Governor Andrew Cuomo’s State of the State Address/Executive Budget and What It Means for CUNY!

Dear Commons Community,

New York Governor Cuomo yesterday gave his state of the state address yesterday that includes highlights of his Executive Budget proposals.  The New York Times has an excellent summary.  However, Politico had an article last night that focused entirely on what the Governor’s budget proposals mean for the City University of New York.  The full text of the article appears below.  A critical element of the Governor’s budget is that a portion of state funding ($485 million) for CUNY senior colleges be assumed by the City of New York. This would undo four decades of full funding by the State of New York for the senior colleges.

It will be interesting to see how this plays out.  NYC Mayor Bill de Blasio might be amenable and will have the next move on this.  My sense is that it will not be an easy negotiation between the Governor, the Mayor, and the State Legislature.




CUNY cuts would fund union contracts under Cuomo budget!

By Conor Skelding

6:26 p.m. | Jan. 13, 2016

Gov. Andrew Cuomo wants to cut $485 million in state funding to the City University of New York and wants the city to make up the difference, according to his executive budget.

The state would then redirect $240 million from its cuts toward settling long-expired contracts with CUNY’s unions, per the plan.

Under the budget’s cost-sharing arrangement, the city would “pay a share of financial support that aligns with the City’s participation in the governance of CUNY.”

Under the state’s education law, the governor appoints 10 trustees to the CUNY board and the city five. But in fiscal year 2015’s adopted budget, the state provided $1.2 billion in operating funding to CUNY’s senior colleges, whereas the city paid only $32.3 million. (Tuition and other revenue accounted for $1 billion.)

That set-up “dates back to a time when New York City was experiencing a fiscal crisis,” according to Cuomo’s budget briefing book[].

“New York City is no longer in a fiscal crisis — it ended 2015 with a multi-billion dollar surplus and billions in reserves,” the book said. “Commensurate with the percentage of CUNY appointments, the Budget requires that the City of New York assume a 30 percent share of CUNY senior college net operating and debt service expenses, totaling $485 million in the 2016-17 City fiscal year.”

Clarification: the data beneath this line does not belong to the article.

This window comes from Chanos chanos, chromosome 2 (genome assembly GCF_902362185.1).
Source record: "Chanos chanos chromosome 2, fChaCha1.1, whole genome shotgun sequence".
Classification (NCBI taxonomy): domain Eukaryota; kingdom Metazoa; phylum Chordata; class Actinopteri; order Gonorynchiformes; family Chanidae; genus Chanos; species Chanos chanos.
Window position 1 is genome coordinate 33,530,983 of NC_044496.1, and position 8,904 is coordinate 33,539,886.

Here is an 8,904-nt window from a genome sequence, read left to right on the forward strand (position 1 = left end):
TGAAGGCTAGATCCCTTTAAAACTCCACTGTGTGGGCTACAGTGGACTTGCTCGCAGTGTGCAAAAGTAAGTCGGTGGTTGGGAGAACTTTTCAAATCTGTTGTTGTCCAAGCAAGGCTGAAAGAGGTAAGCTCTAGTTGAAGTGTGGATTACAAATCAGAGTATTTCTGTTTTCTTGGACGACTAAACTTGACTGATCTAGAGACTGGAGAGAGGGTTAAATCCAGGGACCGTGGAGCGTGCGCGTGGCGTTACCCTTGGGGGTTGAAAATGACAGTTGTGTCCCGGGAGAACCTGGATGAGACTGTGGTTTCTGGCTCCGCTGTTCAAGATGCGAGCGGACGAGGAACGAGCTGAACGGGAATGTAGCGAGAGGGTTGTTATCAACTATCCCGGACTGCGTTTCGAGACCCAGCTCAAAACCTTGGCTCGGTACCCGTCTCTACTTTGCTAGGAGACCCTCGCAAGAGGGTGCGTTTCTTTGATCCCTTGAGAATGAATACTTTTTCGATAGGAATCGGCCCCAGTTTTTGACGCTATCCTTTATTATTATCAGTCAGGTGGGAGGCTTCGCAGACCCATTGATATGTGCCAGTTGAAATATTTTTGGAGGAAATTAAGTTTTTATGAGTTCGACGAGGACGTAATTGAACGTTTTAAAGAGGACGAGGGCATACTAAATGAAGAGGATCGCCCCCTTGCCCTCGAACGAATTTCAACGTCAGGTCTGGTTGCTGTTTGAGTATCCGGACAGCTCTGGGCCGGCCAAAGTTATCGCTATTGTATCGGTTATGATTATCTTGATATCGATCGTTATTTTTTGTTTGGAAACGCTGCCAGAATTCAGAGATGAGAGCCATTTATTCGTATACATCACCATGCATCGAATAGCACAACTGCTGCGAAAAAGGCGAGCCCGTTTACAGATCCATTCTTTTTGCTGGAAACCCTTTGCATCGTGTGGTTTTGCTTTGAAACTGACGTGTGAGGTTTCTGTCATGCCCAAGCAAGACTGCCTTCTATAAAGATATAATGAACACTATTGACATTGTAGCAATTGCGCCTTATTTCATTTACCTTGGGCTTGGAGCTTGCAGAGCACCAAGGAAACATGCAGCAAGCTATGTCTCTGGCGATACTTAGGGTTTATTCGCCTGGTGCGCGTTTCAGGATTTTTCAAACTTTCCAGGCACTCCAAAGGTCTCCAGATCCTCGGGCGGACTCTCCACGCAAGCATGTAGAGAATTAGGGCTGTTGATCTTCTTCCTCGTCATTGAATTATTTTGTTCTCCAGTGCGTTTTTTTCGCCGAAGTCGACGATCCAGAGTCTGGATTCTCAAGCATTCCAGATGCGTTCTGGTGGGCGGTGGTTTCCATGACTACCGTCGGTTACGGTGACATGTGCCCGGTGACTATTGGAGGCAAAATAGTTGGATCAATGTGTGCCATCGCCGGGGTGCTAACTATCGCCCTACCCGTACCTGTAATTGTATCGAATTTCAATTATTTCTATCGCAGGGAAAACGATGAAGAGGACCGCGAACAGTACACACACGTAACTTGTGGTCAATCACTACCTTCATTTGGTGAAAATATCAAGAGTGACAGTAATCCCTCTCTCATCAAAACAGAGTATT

At a press conference Wednesday, New York City Mayor Bill de Blasio said he anticipated having “some specific concern” with the arrangement but had not yet had time to “read the fine print.”

According to the governor’s briefing book, enacting the arrangement would let the state “provide $240 million from the General Fund to CUNY to support retroactive salary increases needed to ensure fair and affordable agreements with CUNY’s labor unions.”

Tens of thousands of faculty, professional staff and non-professional staff have worked for six years without a contract and five without a contractual raise.

“We welcome and hope to build on the Governor’s acknowledgement of the need to provide funding for retroactive raises for CUNY’s 25,000 faculty and staff — who have not had a raise in six years — but are alarmed at what appears to be a massive funding cut,” Professional Staff Congress president Barbara Bowen said in a statement. “We look forward to working constructively with the governor and the Legislature in the coming weeks to restore full funding for CUNY and enable the resolution of our contract.”

Rudy Orozco, a spokesman for DC37, which also represents many CUNY employees, said he would have a statement Thursday.

CUNY spokesman Mike Arena said in a statement, “We are deeply grateful for the support of both the state and the city.”

In his Wednesday address, Cuomo did mention the plan, placed last in the higher education section of the briefing book.

His budget also gives the trustees of CUNY and SUNY the authority to keep raising tuition year by year, as they requested.

The so-called “rational” or “predictable” tuition plans had allowed for five years of $300 increases since 2011. Cuomo’s budget would extend that authority for another five years. (In-state tuition at SUNY and CUNY is currently just under $6,500. It has risen by $1,500 since 2011.)

“Additional revenue generated by any tuition increase could need to be put in a ‘lockbox’ to support faculty, improve instruction and provide tuition credits for TAP-eligible students,” the book said.

The budget also extends state Tuition Assistance Program grants to undocumented students. Currently, they are open only to citizens.

It also expands performance funding at CUNY and SUNY and provides $15 million for a clean energy workforce development program at SUNY, $5 million for apprenticeships at SUNY and $1.5 million to increase services at community colleges.

In a statement, SUNY chancellor Nancy Zimpher said Cuomo had proposed “an ambitious education agenda.”

His budget does not include “maintenance of effort,” which would require that the state guarantee certain annual increases such as collective bargaining costs, rent and utilities.

SUNY Student Assembly president Tom Mastro said in a statement he was “disappointed” the governor did not include that provision.

“When the Governor vetoed the state support bill passed by the legislature, he made it clear that it would be revisited during budget negotiations. Well, we’re ready to talk,” he said.




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